First, the right to have personal data minimized. Companies should challenge themselves to strip identifying information from customer data or avoid collecting it in the first place. Second, the right to knowledge—to know what data is being collected and why. Third, the right to access. Companies should make it easy for you to access, correct and delete your personal data. And fourth, the right to data security, without which trust is impossible.

But laws alone aren’t enough to ensure that individuals can make use of their privacy rights. We also need to give people tools that they can use to take action. To that end, here’s an idea that could make a real difference.

I still trust Apple more than any other company to care about my privacy (though their deal with China makes me wary) — I hope they don’t screw this up as badly as they did their pricing.


DuckDuckGo Powered by Apple Maps →

January 19, 2019 · 12:37

DuckDuckGo:

We’re excited to announce that map and address-related searches on DuckDuckGo for mobile and desktop are now powered by Apple’s MapKit JS framework, giving you a valuable combination of mapping and privacy. As one of the first global companies using Apple MapKit JS, we can now offer users improved address searches, additional visual features, enhanced satellite imagery, and continually updated maps already in use on billions of Apple devices worldwide.

With this updated integration, Apple Maps are now available both embedded within our private search results for relevant queries, as well as available from the “Maps” tab on any search result page.

I wonder why they chose Apple Maps instead of one of the many alternatives to Google Maps. Are the other options not as focused on privacy? Did Apple simply make them a good deal? Either way, this is most welcome. I have been using DDG as my search engine for a few years now and I rarely have to switch to Google to find something DDG missed.


Bypassing 2FA With ‘Modlishka’ Reverse Proxy Tool →

January 19, 2019 · 12:26

Piotr Duszyński:

This blog post is an introduction to the reverse proxy “Modlishka” tool, that I have just released. I hope that this software will reinforce the fact that social engineering is a serious threat, and cannot be treated lightly.

On the page below I will shortly describe how this tool can be used to bypass most of the currently used 2FA authentication schemes.


MacBook Pro Keyboard Popping Sounds →

January 19, 2019 · 12:20

Steven Peterson:

Today I picked up a new 15” MacBook Pro, fully loaded. It was very expensive. I was excited to have a faster machine for my development work. I just returned it and got my money back because it kept making random popping noises. Then I saw this.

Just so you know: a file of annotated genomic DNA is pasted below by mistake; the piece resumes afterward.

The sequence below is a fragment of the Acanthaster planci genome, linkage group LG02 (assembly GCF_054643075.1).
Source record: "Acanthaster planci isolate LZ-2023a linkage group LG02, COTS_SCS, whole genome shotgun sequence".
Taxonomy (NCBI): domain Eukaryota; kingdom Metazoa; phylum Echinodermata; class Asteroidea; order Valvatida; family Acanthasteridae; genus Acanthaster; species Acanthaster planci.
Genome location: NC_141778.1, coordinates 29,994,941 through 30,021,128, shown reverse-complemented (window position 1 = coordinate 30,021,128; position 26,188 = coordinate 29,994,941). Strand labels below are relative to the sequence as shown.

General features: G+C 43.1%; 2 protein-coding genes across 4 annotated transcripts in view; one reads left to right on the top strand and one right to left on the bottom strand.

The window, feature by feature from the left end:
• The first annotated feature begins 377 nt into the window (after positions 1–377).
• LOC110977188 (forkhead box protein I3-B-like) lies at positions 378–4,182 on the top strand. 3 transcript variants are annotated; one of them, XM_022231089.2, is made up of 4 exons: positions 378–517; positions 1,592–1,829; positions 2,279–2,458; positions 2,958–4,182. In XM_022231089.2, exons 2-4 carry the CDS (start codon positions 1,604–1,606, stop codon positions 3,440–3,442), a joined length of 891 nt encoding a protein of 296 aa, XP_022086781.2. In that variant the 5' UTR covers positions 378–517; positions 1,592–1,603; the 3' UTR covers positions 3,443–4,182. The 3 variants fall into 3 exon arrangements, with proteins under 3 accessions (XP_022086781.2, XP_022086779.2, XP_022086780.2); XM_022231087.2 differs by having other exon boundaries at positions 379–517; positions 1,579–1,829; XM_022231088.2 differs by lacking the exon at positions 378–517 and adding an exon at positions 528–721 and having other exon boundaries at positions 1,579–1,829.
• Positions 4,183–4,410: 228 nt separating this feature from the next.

I really hope we get completely redesigned keyboards this year. My trust in Apple is plummeting downhill at a breakneck speed. This means that no new Mac for me for at least two more years, until I’m sure the new ones work properly.


Amazon’s Ring Has Access to All of It’s Customer’s Live Video Feeds and Recordings →

January 11, 2019 · 10:36

Sam Biddle, for The Intercept:

Despite its mission to keep people and their property secure, the company’s treatment of customer video feeds has been anything but, people familiar with the company’s practices told The Intercept. Beginning in 2016, according to one source, Ring provided its Ukraine-based research and development team virtually unfettered access to a folder on Amazon’s S3 cloud storage service that contained every video created by every Ring camera around the world. This would amount to an enormous list of highly sensitive files that could be easily browsed and viewed. Downloading and sharing these customer video files would have required little more than a click […]

At the same time, the source said, Ring unnecessarily provided executives and engineers in the U.S. with highly privileged access to the company’s technical support video portal, allowing unfiltered, round-the-clock live feeds from some customer cameras, regardless of whether they needed access to this extremely sensitive data to do their jobs.

Trust takes a long time to earn, but it can be lost in a heartbeat. I still cannot believe that companies don’t take this topic more seriously, especially after all of the Uber and Facebook fiascos.


AEK II Inspired XDA Oblique Keycaps for Mechanical Keyboards →

January 10, 2019 · 13:12

XDA Oblique is a keyset inspired by the keycaps of the AEK, M0116, AEKII, and similar Apple keyboards. The font used in this keyset is Oswald Light and is angled at 18°. This is a very close to Univers 57 Condensed Oblique, the font used on the AEK. The caps will be color matched to Pantone Cool Grey 2 U, which is very close to Apple’s original tone.

I am completely smitten with this design. They are unfortunately already sold-out. I included some samples below but there are more over on Dixie Mech’s site (just click the link in the title of this post).


Apple Cuts iPhone 8, XR, XS, XS Max Prices for Chinese Vendors →

January 10, 2019 · 10:05

Alex Allegro, for 9to5Mac:

A report from China’s National Business Daily says Chinese iPhone vendors received word yesterday regarding price cuts to iPhone 8, 8 Plus, XR, XS and XS Max.

The biggest price cut comes to the iPhone XR, which allegedly is seeing a 450 yuan (~$66) discount, bringing the total XR price to 5250 yuan (about $770). Generally though, most iPhones are seeing a 400 yuan (~$59) reduction.

What about the rest of the world?